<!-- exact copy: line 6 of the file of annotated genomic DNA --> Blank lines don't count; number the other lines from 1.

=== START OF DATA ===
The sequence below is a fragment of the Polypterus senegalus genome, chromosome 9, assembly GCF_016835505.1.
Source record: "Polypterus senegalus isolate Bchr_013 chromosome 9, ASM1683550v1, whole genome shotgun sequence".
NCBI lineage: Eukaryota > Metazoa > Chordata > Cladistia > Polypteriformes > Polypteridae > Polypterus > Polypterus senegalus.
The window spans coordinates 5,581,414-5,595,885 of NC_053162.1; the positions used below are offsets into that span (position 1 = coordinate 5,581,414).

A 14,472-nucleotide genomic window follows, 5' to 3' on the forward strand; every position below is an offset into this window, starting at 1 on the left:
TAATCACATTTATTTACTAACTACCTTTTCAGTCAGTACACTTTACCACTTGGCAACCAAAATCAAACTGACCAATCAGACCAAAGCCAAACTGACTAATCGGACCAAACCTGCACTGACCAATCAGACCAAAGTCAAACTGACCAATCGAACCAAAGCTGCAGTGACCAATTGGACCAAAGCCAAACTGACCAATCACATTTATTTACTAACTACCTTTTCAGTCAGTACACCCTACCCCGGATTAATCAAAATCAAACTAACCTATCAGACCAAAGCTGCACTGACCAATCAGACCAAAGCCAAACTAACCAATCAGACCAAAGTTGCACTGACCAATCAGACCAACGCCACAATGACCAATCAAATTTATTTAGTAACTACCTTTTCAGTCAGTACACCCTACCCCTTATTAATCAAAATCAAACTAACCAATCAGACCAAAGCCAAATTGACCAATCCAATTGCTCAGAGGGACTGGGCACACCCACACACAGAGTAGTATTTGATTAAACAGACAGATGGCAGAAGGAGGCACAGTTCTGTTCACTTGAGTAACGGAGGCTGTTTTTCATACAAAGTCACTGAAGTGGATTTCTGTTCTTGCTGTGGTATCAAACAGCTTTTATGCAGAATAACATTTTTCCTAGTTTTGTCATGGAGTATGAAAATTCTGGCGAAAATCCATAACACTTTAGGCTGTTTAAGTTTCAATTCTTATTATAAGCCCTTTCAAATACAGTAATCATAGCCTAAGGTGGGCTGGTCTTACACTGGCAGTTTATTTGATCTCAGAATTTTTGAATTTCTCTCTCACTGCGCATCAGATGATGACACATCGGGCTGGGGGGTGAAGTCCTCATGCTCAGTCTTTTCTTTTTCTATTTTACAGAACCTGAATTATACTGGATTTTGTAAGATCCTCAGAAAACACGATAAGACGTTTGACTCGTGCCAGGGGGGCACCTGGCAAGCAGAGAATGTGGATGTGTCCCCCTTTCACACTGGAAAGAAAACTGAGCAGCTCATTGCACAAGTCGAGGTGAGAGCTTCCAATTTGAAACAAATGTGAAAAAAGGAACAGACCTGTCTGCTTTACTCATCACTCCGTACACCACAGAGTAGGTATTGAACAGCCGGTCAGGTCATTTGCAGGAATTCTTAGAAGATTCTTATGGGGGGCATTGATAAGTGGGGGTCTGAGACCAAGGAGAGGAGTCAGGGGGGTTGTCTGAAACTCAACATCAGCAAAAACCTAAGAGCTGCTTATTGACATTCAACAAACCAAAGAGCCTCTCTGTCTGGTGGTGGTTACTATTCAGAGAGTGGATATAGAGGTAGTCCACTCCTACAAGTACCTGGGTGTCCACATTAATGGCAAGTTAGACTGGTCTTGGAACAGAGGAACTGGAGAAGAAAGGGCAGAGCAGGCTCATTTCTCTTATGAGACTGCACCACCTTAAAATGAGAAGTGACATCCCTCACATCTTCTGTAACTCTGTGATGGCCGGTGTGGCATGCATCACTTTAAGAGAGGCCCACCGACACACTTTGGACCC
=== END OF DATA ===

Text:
TAATCACATTTATTTACTAACTACCTTTTCAGTCAGTACACTTTACCACTTGGCAACCAAAATCAAACTGACCAATCAGACCAAAGCCAAACTGACTAATCGGACCAAACCTGCACTGACCAATCAGACCAAAGTCAAACTGACCAATCGAACCAAAGCTGCAGTGACCAATTGGACCAAAGCCAAACTGACCAATCACATTTATTTACTAACTACCTTTTCAGTCAGTACACCCTACCCCGGATTAATCAAAATCAAACTAACCTATCAGACCAAAGCTGCACTGACCAATCAGACCAAAGCCAAACTAACCAATCAGACCAAAGTTGCACTGACCAATCAGACCAACGCCACAATGACCAATCAAATTTATTTAGTAACTACCTTTTCAGTCAGTACACCCTACCCCTTATTAATCAAAATCAAACTAACCAATCAGACCAAAGCCAAATTGACCAATCCAATTGCTCAGAGGGACTGGGCACACCCACACACAGAGTAGTATTTGATTAAACAGACAGATGGCAGAAGGAGGCACAGTTCTGTTCACTTGAGTAACGGAGGCTGTTTTTCATACAAAGTCACTGAAGTGGATTTCTGTTCTTGCTGTGGTATCAAACAGCTTTTATGCAGAATAACATTTTTCCTAGTTTTGTCATGGAGTATGAAAATTCTGGCGAAAATCCATAACACTTTAGGCTGTTTAAGTTTCAATTCTTATTATAAGCCCTTTCAAATACAGTAATCATAGCCTAAGGTGGGCTGGTCTTACACTGGCAGTTTATTTGATCTCAGAATTTTTGAATTTCTCTCTCACTGCGCATCAGATGATGACACATCGGGCTGGGGGGTGAAGTCCTCATGCTCAGTCTTTTCTTTTTCTATTTTACAGAACCTGAATTATACTGGATTTTGTAAGATCCTCAGAAAACACGATAAGACGTTTGACTCGTGCCAGGGGGGCACCTGGCAAGCAGAGAATGTGGATGTGTCCCCCTTTCACACTGGAAAGAAAACTGAGCAGCTCATTGCACAAGTCGAGGTGAGAGCTTCCAATTTGAAACAAATGTGAAAAAAGGAACAGACCTGTCTGCTTTACTCATCACTCCGTACACCACAGAGTAGGTATTGAACAGCCGGTCAGGTCATTTGCAGGAATTCTTAGAAGATTCTTATGGGGGGCATTGATAAGTGGGGGTCTGAGACCAAGGAGAGGAGTCAGGGGGGTTGTCTGAAACTCAACATCAGCAAAAACCTAAGAGCTGCTTATTGACATTCAACAAACCAAAGAGCCTCTCTGTCTGGTGGTGGTTACTATTCAGAGAGTGGATATAGAGGTAGTCCACTCCTACAAGTACCTGGGTGTCCACATTAATGGCAAGTTAGACTGGTCTTGGAACAGAGGAACTGGAGAAGAAAGGGCAGAGCAGGCTCATTTCTCTTATGAGACTGCACCACCTTAAAATGAGAAGTGACATCCCTCACATCTTCTGTAACTCTGTGATGGCCGGTGTGGCATGCATCACTTTAAGAGAGGCCCACCGACACACTTTGGACCC